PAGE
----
Snack food consumption has increased dramatically during the pandemic, as people are at home more, within easy reach of their pantry at any given time. By scaling back on gluten, you’ll likely have to put more thought and planning into your meals and snacks, helping you reach for more nutrient-dense options.

For your reset, skip foods that contain gluten and choose whole, naturally gluten-free grain sources like brown rice, quinoa and oats.

Gluten-free (and protein-rich) snack ideas include:

ALCOHOL

Alcohol consumption and sales have soared during COVID-19. For some, drinking to unwind has become a daily habit, and at-home pours are often quite heftier than standard portion sizes. The body places a metabolic priority over alcohol, wanting to process it first over carbohydrates and fat. Alcohol inhibits the normal digestive process and impairs the absorption of key vitamins and nutrients. It also disrupts sleep patterns — one of the most important factors in weight maintenance and control. You may seem to fall asleep easier after a few drinks, but when the body has to “turn on” to metabolize the alcohol, it pulls you out of your deepest REM sleep patterns, leaving you feeling foggy and extra tired in the morning.

Alcohol is also a source of empty calories that can quickly add up, negatively impacting your waistline, and research shows it can cause inflammation, harming your immune system. After two weeks off, notice how you feel and if your energy levels have improved.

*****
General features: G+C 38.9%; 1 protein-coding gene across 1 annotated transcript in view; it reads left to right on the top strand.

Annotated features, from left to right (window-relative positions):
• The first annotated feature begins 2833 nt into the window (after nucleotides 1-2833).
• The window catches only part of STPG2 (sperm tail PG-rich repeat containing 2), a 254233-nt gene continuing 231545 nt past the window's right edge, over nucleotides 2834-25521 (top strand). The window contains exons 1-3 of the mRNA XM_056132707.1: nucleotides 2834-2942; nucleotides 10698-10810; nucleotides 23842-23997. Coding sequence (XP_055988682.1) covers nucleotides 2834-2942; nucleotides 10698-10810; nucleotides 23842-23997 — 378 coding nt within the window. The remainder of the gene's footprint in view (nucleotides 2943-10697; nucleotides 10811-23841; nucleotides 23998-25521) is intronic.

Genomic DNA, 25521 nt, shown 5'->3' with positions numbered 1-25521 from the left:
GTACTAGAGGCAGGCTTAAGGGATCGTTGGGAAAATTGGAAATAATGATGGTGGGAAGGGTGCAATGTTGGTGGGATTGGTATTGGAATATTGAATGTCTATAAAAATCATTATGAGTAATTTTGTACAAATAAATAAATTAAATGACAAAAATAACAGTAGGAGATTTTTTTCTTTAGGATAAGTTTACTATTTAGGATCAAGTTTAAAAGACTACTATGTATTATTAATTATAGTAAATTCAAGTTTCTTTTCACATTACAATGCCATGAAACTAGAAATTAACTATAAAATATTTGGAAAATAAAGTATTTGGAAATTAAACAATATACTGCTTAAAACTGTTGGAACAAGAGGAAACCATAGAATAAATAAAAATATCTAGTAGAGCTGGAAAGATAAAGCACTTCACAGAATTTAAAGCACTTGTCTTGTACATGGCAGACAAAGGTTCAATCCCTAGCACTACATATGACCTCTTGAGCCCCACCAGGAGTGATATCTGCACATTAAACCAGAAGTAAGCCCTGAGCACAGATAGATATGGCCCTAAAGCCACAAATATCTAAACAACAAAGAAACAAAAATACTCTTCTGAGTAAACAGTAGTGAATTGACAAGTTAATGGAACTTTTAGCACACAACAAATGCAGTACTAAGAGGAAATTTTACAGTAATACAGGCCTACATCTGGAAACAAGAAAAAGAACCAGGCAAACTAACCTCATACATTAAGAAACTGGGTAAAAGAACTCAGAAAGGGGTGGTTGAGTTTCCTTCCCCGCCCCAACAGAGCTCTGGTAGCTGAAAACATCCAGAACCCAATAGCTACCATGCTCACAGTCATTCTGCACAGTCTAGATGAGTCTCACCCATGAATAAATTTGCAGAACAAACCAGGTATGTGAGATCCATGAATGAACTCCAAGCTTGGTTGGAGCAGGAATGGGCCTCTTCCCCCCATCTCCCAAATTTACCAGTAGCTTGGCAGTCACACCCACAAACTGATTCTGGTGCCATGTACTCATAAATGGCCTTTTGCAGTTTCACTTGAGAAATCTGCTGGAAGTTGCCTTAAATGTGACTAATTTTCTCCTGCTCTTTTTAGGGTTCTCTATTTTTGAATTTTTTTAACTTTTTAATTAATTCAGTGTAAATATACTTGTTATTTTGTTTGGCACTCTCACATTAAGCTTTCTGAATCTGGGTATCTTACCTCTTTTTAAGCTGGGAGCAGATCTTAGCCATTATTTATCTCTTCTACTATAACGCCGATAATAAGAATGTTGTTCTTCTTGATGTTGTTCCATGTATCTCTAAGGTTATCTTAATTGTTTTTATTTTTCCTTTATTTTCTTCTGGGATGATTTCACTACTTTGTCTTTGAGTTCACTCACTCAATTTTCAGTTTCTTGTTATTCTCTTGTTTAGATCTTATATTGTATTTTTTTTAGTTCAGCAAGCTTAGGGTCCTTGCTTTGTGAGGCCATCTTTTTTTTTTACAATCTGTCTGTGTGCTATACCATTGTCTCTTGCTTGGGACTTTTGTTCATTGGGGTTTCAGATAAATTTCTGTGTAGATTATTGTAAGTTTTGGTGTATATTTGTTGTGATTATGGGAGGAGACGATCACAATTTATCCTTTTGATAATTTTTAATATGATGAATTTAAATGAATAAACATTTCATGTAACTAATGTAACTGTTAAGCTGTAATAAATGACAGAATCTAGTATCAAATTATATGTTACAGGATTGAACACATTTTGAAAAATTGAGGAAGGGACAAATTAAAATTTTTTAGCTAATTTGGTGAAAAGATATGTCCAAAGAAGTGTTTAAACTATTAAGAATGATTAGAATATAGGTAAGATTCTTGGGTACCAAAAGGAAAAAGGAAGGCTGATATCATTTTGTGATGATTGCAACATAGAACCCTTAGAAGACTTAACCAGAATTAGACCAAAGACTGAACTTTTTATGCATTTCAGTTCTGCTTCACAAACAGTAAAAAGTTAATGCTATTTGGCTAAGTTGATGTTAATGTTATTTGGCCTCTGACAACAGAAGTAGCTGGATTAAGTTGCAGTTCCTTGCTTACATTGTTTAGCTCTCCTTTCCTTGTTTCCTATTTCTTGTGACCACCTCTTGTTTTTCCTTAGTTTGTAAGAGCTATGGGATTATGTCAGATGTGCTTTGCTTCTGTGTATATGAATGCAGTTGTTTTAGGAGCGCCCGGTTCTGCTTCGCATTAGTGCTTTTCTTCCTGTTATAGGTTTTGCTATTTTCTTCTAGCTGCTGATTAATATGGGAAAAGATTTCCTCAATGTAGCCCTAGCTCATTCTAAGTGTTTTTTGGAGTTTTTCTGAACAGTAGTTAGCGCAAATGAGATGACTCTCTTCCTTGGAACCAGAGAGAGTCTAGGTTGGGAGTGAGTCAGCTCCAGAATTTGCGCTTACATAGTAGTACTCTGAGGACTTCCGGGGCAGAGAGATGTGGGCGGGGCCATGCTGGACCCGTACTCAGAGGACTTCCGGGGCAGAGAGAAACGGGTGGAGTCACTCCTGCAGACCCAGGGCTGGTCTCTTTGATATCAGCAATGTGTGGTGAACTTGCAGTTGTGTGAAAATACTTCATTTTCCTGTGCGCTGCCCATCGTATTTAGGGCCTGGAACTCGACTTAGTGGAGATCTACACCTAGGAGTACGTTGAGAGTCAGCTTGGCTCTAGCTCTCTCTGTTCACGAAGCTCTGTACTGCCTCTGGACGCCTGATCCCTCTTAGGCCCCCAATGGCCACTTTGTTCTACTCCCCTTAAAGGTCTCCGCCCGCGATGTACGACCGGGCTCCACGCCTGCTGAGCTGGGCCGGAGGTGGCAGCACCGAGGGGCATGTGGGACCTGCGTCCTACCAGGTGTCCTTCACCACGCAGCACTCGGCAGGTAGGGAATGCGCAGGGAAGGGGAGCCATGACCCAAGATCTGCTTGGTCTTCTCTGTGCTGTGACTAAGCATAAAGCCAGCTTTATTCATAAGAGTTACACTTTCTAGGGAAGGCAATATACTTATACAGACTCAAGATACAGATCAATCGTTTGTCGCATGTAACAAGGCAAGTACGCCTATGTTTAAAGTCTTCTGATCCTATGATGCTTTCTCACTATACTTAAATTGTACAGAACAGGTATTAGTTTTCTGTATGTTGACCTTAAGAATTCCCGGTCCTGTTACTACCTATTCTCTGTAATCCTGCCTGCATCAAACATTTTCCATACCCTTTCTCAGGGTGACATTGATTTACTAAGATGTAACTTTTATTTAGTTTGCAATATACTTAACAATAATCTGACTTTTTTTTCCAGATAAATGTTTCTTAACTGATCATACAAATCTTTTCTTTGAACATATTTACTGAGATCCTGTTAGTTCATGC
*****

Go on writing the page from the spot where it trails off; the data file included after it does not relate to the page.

WHAT TO KNOW ABOUT TIMING

During your reset, try and go at least 12 hours after your evening meal, before the next morning’s breakfast. This allows your body eight full hours to digest and an additional four hours for restoration and repair. Research shows intermittent fasting can be helpful for weight loss. If you can add in a workout during the morning before eating breakfast, you may be able to maximize your fat-burning capabilities.

THE BOTTOM LINE

After two weeks of limiting (or entirely eliminating) foods high in added sugar, gluten and alcohol, you’ll be off to a great start to redirect your eating patterns toward more mindful, healthy choices. As you slowly begin to add foods back into your diet, pay attention to those that make you feel bloated and tired. You can add a note to your food journal and see what trends pop up. Does reaching for veggies with hummus leave you feeling more energized than your regular muffin?

Continue to prioritize foods that make you feel your best, and focus on adding more plants (greens, beans, root vegetables, fruits, nuts and seeds), quality proteins (chicken breast, turkey, omega-3 rich fatty fish), and heart-healthy fats (plant-based oils, avocados, nuts and seeds). Along with regular movement, these dietary tweaks fuel your weight-loss efforts.

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About the Author

Sidney Fry, MS, RD
Sidney Fry, MS, RD

Sidney is a two-time James Beard Award-winning food and nutrition writer, editor and mom based out of Birmingham, Alabama. A registered dietitian with a passion for research and being proactive about health, she loves to eat, write, run and create simple, tasty meals with whole-food-based approach. Find out more from her website, Instagram or Twitter.